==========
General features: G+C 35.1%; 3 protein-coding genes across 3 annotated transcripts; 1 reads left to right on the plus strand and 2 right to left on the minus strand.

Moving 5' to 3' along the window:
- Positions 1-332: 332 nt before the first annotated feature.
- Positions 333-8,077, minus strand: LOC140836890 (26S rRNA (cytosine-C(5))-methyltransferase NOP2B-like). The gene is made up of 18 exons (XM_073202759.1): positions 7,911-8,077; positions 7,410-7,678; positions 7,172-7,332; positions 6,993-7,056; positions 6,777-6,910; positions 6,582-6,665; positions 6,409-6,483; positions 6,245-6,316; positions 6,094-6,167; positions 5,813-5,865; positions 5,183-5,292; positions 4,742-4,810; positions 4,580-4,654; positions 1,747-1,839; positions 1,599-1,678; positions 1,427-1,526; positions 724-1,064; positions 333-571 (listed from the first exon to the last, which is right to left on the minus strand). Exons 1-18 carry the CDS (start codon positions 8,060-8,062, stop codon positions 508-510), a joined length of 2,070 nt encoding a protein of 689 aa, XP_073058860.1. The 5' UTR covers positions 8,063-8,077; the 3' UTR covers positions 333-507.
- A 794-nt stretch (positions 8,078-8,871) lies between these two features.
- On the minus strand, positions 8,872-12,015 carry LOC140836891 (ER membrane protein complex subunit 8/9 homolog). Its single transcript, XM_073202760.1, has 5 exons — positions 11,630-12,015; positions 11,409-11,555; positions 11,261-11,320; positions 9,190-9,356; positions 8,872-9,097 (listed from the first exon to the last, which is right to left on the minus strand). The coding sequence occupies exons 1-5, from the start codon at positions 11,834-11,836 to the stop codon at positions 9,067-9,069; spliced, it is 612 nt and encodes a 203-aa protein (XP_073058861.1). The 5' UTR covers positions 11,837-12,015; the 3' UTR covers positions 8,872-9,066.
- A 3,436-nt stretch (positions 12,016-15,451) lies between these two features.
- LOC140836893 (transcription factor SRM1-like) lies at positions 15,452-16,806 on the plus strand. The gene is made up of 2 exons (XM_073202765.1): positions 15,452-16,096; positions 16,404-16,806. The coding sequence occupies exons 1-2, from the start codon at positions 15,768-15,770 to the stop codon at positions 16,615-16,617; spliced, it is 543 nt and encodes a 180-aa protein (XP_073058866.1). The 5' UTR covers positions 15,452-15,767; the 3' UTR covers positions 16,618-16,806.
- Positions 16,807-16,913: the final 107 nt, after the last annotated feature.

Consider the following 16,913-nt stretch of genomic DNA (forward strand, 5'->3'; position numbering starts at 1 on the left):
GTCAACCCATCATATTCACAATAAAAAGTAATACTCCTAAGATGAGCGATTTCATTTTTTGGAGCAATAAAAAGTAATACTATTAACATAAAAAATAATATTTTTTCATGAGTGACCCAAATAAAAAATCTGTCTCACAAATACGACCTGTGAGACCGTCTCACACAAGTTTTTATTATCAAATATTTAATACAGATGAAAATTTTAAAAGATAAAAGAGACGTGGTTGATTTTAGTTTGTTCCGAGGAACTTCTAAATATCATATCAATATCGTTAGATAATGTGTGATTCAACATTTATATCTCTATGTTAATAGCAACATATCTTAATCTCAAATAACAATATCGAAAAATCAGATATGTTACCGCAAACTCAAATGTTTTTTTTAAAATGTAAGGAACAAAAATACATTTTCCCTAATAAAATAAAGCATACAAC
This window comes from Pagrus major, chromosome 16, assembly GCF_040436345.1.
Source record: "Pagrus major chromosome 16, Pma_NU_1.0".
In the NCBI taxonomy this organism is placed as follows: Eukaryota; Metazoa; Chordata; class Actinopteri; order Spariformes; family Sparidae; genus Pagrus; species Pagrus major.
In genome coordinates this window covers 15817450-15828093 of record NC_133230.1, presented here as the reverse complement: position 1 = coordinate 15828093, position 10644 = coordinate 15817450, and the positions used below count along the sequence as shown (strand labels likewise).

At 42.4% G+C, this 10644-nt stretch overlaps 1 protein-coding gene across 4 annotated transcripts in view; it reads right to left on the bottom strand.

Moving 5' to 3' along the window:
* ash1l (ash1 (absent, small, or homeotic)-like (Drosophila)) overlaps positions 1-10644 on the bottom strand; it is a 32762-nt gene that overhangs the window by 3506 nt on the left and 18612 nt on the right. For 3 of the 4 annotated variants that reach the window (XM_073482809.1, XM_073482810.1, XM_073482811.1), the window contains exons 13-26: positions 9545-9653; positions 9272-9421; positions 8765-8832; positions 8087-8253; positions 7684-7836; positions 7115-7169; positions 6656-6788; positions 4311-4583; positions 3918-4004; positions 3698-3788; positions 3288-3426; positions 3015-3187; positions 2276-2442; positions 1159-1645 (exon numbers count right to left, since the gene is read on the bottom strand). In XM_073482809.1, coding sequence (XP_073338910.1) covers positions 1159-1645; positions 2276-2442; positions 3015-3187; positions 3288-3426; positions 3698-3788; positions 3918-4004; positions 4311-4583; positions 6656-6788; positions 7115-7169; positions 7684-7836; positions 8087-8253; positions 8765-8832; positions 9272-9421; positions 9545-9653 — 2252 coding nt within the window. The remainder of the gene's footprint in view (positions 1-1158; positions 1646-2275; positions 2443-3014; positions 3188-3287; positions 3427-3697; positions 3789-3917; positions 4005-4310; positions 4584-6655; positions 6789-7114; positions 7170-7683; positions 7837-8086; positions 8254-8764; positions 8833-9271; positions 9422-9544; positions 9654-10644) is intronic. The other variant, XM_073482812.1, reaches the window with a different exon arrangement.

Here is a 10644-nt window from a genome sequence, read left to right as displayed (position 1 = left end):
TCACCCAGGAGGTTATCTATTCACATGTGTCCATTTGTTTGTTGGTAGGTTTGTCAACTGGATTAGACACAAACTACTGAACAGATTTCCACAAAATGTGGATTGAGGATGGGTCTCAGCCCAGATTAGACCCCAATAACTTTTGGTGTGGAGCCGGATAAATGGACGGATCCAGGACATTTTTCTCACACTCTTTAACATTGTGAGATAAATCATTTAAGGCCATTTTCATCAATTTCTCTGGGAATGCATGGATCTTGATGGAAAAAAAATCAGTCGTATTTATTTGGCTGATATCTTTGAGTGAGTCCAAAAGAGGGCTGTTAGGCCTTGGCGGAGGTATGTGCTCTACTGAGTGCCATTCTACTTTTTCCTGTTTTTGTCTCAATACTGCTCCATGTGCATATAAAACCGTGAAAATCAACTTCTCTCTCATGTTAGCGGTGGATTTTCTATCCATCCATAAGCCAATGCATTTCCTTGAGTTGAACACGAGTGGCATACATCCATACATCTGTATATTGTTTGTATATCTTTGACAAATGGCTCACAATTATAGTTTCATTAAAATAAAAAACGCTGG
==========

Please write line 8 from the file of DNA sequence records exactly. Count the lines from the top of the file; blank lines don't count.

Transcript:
- LOC140836893 (transcription factor SRM1-like) lies at positions 15,452-16,806 on the plus strand. The gene is made up of 2 exons (XM_073202765.1): positions 15,452-16,096; positions 16,404-16,806. The coding sequence occupies exons 1-2, from the start codon at positions 15,768-15,770 to the stop codon at positions 16,615-16,617; spliced, it is 543 nt and encodes a 180-aa protein (XP_073058866.1). The 5' UTR covers positions 15,452-15,767; the 3' UTR covers positions 16,618-16,806.